The dissidents–SEIU, Teamsters, UNITE HERE (apparel and hotel workers), Food and Commercial Workers (UFCW) and Laborers–remain a large minority with no presidential candidate. Three unions–SEIU, UNITE HERE and UFCW–have authorized their executive boards to leave the federation (a decision the Laborers aren’t considering). In June they launched the Change to Win Coalition to coordinate the work of willing unions inside or outside the AFL-CIO, a formation that could become the nucleus of a new federation. Having first stressed policies, many dissidents now argue that Sweeney is the problem. “I hate to say it, but John Sweeney is not supporting real change in the labor movement,” says SEIU secretary-treasurer Anna Burger, who managed Sweeney’s 1995 election. “I can’t see how we can support a president who is not committed to real change.” Sweeney supporters emphasize how much his proposals resemble the dissidents’ ideas; his opponents insist he offers only rhetorical change and is unwilling to push reluctant affiliates to reform.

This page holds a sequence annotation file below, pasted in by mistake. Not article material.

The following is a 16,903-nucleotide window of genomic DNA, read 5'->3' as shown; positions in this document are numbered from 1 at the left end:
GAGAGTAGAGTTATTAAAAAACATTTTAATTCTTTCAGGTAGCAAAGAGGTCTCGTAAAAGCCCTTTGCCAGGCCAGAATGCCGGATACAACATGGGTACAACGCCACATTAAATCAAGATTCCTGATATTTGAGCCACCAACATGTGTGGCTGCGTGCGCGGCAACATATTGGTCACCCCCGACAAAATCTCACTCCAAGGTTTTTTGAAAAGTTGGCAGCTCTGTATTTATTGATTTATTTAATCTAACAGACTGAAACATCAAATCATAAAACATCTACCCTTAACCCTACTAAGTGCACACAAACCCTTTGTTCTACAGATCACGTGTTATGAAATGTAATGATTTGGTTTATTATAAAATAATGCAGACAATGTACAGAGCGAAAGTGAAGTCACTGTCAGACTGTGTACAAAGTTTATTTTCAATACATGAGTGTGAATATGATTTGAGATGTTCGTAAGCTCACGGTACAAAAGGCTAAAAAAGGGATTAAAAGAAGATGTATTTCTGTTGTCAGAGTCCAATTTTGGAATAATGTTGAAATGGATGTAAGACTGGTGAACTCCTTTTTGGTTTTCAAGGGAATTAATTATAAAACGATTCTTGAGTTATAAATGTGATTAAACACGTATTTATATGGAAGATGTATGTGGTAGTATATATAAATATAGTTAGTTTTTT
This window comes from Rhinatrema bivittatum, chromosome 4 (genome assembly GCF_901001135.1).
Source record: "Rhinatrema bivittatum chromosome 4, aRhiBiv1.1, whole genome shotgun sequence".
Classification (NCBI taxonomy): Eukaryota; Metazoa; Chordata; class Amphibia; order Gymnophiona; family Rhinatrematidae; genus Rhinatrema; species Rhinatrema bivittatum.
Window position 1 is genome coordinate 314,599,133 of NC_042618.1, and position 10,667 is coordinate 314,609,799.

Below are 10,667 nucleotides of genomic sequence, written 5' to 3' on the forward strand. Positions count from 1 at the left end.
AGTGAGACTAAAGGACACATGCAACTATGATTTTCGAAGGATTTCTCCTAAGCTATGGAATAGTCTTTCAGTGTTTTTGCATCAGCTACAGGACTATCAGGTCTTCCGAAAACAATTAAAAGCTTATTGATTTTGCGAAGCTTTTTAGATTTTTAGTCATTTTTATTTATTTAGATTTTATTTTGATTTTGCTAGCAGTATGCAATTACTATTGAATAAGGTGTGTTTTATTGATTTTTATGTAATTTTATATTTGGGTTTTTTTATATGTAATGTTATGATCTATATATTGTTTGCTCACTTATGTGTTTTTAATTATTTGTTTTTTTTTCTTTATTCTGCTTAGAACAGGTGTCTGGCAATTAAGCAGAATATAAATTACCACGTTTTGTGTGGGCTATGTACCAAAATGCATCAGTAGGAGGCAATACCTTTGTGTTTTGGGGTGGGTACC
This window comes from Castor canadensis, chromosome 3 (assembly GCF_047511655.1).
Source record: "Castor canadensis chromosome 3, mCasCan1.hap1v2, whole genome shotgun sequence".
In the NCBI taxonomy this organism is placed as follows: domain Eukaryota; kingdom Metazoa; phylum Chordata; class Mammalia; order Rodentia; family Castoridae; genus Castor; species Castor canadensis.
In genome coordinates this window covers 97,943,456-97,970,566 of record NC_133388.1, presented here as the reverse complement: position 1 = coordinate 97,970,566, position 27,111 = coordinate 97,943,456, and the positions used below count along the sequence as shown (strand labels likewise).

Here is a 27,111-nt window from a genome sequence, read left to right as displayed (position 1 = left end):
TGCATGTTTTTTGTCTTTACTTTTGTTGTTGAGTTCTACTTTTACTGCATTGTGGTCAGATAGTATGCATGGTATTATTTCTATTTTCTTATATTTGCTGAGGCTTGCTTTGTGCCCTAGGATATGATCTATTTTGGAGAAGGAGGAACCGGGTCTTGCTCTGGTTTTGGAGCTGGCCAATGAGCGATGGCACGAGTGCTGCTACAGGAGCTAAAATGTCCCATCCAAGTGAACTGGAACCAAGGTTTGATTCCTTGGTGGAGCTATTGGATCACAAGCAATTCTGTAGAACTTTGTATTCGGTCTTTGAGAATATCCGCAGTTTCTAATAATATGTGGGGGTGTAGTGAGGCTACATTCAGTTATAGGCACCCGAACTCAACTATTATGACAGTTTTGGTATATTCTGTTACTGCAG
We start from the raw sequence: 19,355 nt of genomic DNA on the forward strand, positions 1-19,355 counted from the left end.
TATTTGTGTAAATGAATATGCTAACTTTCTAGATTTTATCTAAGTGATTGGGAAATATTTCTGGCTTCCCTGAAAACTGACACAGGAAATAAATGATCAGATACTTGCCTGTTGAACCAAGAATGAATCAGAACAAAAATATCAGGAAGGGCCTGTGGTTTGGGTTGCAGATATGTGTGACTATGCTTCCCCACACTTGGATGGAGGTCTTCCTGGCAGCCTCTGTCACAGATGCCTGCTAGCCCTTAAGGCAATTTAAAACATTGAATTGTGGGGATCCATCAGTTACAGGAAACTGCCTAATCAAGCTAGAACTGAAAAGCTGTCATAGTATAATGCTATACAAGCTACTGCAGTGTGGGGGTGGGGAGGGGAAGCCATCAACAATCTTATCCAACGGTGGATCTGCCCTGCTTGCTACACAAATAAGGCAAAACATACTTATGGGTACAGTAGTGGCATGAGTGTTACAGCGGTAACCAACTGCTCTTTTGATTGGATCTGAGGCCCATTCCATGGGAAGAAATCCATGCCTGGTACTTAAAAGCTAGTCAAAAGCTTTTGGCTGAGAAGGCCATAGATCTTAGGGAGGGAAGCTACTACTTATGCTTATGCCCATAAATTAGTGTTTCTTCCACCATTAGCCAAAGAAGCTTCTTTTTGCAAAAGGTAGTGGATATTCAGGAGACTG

The biggest difference is over incentives to organize: Sweeney offers much smaller rebates if unions devote 30 percent of resources to organizing. But he claims that will generate $2.5 billion over five years, compared with $1 billion claimed for the Teamsters plan. Both figures are inflated, since rebates will reward unions already meeting the targets, and neither rebate may be enough to spur any major transformations. But many dissidents also see their rebate as a way to shrink the AFL-CIO further and to push smaller unions to merge with big ones.
Sweeney has won widest approval for beefing up labor’s political work, but his critics claim that organizing is short-changed and labor is too subservient to Democrats (although only a few, like UNITE HERE hospitality president John Wilhelm, advocate primary challenges to Democrats in addition to wooing Republicans). Sweeney has tried to make the historically balkanized labor movement more influential and coherent by building up the federation’s operations to represent the movement as a whole. This has frustrated union presidents, who want to make decisions, not have them made by AFL-CIO staff with minimal consultation. The Change to Win unions want a smaller, centralized bureaucracy and more emphasis on coordinated action among big unions calling the shots.